WorldNetDaily and Accuracy in Media take time out from the holiday season to obsess about sex.
By Terry Krepel
Just how obsessed is WorldNetDaily about teacher-student sex?
As the climax to the series of articles and links it has promoted over the past several months with headlines like "Again!" a Dec. 14 article by Joe Kovacs is dedicated to enumerating every instance of the practice that it can dig up, with the titillating headline "U.S. teacher sexpidemic spreading across planet."
The article claims that "[t]he seeming U.S. epidemic of cases involving female teachers raping or molesting their students has been "sexported" Down Under, as Australia is experiencing a similar rash of cases," further insisting that there is a "flood of cases" in "the United States and elsewhere." As proof, Kovacs provides a laundry list of such cases in alphabetical order by first name of perpetrator.
Kovacs' article claimed that the information for his list came from a website called iGossip. The main feature of the site appears to be anonymous confessions of things like teenage crushes and extramarital affairs. One entry ConWebWatch found was of a man writing about his "bi curious" girlfriend who "wanted to try with one of her friends." The man wrote:
Wow what a weekend it ended up a 4 some her friends hubby and myself got to watch and the friends hubby got to have my gf.
How did WND -- which is known for such prudities as refusing to link to Salon because it occasionally runs pictures of naked people -- find out about iGossip? And why does it consider iGossip a reliable news source?
Kovacs' story is even accompanied by a poll asking, "What's the solution to the outbreak of teacher-student sex?" (This followed a similar poll taken three weeks earlier.) One of the possible answers: "Homeschool children instead of sending them to these pervert zones."
And that, of course, is the real reason for WND's obsession with this purported "sexpidemic." As ConWebWatch has detailed, WND editorial policy is to disparage public education and promote homeschooling at every opportunity. And indeed, Kovacs' article has the same three links at the end bashing public education and pimping homeschooling that WND sticks on other, similar articles.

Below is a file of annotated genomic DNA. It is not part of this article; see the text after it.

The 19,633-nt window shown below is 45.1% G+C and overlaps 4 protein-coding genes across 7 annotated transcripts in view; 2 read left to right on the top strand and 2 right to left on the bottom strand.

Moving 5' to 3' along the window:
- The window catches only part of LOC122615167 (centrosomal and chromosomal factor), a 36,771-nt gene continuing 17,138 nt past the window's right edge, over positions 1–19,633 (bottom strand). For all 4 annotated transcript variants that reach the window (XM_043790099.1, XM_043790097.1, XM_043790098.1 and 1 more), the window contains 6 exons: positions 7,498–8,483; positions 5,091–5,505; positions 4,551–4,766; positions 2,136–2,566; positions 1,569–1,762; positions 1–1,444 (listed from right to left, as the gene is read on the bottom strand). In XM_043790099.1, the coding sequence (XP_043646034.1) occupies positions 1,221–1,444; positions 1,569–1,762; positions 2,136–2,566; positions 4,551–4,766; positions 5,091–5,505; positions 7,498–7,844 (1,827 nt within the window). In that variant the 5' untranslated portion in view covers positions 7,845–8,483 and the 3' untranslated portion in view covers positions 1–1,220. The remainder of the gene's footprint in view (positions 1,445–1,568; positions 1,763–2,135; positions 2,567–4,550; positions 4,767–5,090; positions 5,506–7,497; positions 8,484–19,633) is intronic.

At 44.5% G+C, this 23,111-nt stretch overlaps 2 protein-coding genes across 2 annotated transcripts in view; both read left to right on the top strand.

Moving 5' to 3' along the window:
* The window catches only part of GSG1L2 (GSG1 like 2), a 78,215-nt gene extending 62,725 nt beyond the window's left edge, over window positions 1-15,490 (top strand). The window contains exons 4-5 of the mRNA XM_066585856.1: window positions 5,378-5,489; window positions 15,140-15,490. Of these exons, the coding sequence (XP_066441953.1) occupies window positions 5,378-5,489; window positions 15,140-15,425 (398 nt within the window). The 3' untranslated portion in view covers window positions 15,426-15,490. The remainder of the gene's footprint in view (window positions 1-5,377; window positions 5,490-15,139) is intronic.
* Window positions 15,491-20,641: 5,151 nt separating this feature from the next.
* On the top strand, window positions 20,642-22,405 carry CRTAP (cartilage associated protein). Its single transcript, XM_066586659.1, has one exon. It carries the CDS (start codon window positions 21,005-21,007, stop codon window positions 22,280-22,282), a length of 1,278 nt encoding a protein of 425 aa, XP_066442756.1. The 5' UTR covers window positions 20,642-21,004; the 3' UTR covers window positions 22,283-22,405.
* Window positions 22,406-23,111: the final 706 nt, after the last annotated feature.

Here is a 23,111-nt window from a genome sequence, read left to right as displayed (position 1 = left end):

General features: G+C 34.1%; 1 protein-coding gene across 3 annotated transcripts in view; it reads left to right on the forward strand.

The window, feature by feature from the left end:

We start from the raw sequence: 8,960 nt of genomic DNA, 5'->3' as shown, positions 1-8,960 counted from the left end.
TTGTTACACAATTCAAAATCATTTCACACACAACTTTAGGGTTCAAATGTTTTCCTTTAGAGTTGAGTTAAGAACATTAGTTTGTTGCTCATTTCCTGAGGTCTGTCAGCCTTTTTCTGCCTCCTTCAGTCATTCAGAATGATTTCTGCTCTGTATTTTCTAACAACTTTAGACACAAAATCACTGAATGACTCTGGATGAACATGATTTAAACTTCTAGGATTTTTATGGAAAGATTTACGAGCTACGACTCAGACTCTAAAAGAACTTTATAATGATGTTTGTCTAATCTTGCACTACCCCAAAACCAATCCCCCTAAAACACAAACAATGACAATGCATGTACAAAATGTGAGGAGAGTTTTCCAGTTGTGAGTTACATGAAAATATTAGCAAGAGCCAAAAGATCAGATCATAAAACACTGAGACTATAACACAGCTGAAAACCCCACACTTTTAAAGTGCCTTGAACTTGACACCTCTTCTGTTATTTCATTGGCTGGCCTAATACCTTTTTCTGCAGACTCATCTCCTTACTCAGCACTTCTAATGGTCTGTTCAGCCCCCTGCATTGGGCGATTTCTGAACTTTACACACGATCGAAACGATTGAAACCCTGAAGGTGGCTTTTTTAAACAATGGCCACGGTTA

One interesting side note: as the Pandagon weblog pointed out, Kovacs' list includes only female teachers who have engaged in sex with students; there are no male teachers listed. Indeed, WND seems a bit blase about older men with teenage girls; the story about a 22-year-old Nebraska man who impregnated, then married, a 13-year-old girl, rating only a short writeup and a related poll back in July, which made sure to quote the man's attorney as saying, "What benefit is there to anybody in the prosecution of this young man?" -- favorable coverage that Kovacs did not provide to any of his female subjects. WND has provide no further original coverage of the case since, even though the man pleaded guilty to first-degree sexual assault of a child on Dec. 13 in connection with the case. What does it say about WND that it has lavished such disproportionate attention on what is presumably only one half of a problem? After all, WND's lopsided coverage doesn't mean there isn't a "sexpidemic" of male teachers having sex with their students.